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The noble Lord asks a question about implementation. I am not in a position to answer that at the moment.

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Will my noble friend answer a very simple question? The Statement says that there will be a large sum of money available to Britain because of our leaving the European Union. Will she promise to place before the House the details of that sum of money, how the addition is done and how it is that the Government make that statement in full and flat opposition to every independent commentator in this country?

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We have agreed a number of important principles that will apply as to how we arrive at valuations in due course. These will ensure that the process is fair to the UK. As we leave and pay off our commitments, there will be significant sums left to spend on our priorities and a precise schedule of payments will be agreed in the second phase.

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My Lords, when we come to negotiate our future trading relationship, why do the Government not say that we will be generous and offer continuing free trade? That is, after all, much more in their exporters’ interest than it is in ours. I say this because, as the excellent Civitas analyses show, there are about 6 million jobs in the EU exporting to us and we have about 3.5 million jobs exporting to them. If the Eurocrats are selfish enough to force us to the WTO conditions instead, their exporters will pay us some £13 billion in new tariffs, whereas we will pay them only about £5 billion. As to what cash we should pay them, surely we should leave that to the very end of the negotiation, and its amount should depend on whether they have tried to mess around with the City of London in the meantime.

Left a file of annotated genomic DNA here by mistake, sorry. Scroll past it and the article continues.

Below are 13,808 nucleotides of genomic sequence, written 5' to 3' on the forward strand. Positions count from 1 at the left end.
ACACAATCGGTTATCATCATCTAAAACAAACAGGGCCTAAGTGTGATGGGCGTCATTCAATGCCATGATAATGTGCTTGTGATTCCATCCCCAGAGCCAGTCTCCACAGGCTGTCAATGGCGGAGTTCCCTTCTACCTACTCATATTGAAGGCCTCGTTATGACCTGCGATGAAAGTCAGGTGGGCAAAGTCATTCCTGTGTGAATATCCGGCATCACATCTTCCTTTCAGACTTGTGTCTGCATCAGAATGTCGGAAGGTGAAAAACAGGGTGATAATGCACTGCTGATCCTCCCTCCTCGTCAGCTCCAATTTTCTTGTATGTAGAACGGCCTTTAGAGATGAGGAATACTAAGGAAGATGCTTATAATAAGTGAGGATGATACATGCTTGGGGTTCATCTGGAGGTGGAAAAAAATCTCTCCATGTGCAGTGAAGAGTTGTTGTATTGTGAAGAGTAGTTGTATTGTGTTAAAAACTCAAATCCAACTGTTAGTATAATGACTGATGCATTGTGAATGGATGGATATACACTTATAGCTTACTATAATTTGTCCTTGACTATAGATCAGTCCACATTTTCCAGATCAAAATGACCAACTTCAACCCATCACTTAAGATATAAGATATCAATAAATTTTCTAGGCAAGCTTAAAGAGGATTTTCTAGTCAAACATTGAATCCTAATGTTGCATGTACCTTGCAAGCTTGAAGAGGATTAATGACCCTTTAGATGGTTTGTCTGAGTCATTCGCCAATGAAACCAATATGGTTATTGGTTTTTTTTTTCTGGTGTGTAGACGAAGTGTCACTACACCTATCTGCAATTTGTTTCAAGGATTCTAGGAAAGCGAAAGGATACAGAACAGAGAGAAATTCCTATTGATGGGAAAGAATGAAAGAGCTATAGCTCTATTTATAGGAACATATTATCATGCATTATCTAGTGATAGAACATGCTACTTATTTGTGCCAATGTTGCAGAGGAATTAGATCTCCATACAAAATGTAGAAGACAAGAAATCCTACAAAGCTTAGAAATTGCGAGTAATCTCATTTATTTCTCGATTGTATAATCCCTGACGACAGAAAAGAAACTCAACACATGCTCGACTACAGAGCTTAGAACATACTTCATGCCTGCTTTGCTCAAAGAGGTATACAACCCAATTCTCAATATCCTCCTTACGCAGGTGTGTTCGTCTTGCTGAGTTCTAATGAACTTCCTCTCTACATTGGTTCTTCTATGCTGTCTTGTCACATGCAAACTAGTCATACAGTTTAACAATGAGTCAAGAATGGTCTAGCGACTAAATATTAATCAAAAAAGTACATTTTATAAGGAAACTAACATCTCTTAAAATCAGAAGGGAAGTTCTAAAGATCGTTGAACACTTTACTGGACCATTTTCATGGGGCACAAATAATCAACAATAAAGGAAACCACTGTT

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We are committed to seeking continuity in our current trade and investment relationships, including those covered by EU FTAs and other preferential trading arrangements. We are working to agree arrangements with those partner countries to replicate, as far as possible, the effects of these agreements.

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My Lords, the agreement envisages that our courts will have a discretion to refer cases about citizens’ rights to the European Court in Luxembourg. Do the Government intend that legislation will provide any guidance to our courts as to how they should exercise this discretion? If the Government do not provide guidance, our courts will be required to decide issues of very considerable political sensitivity.

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The ability of our courts to ask the ECJ for a view will be voluntary, very narrowly defined and time limited. Our courts can choose to ask the ECJ for a legal view on the law in relation to citizens’ rights where there is a point of law that has not arisen before. If the past is a guide, we would not expect this to happen very often; it currently happens for about two or three cases a year in this area of law. This ability will be strictly confined to those citizens’ rights as exercised under the withdrawal agreement by EU citizens who were settled here before we leave the EU. It will not extend in any way beyond that.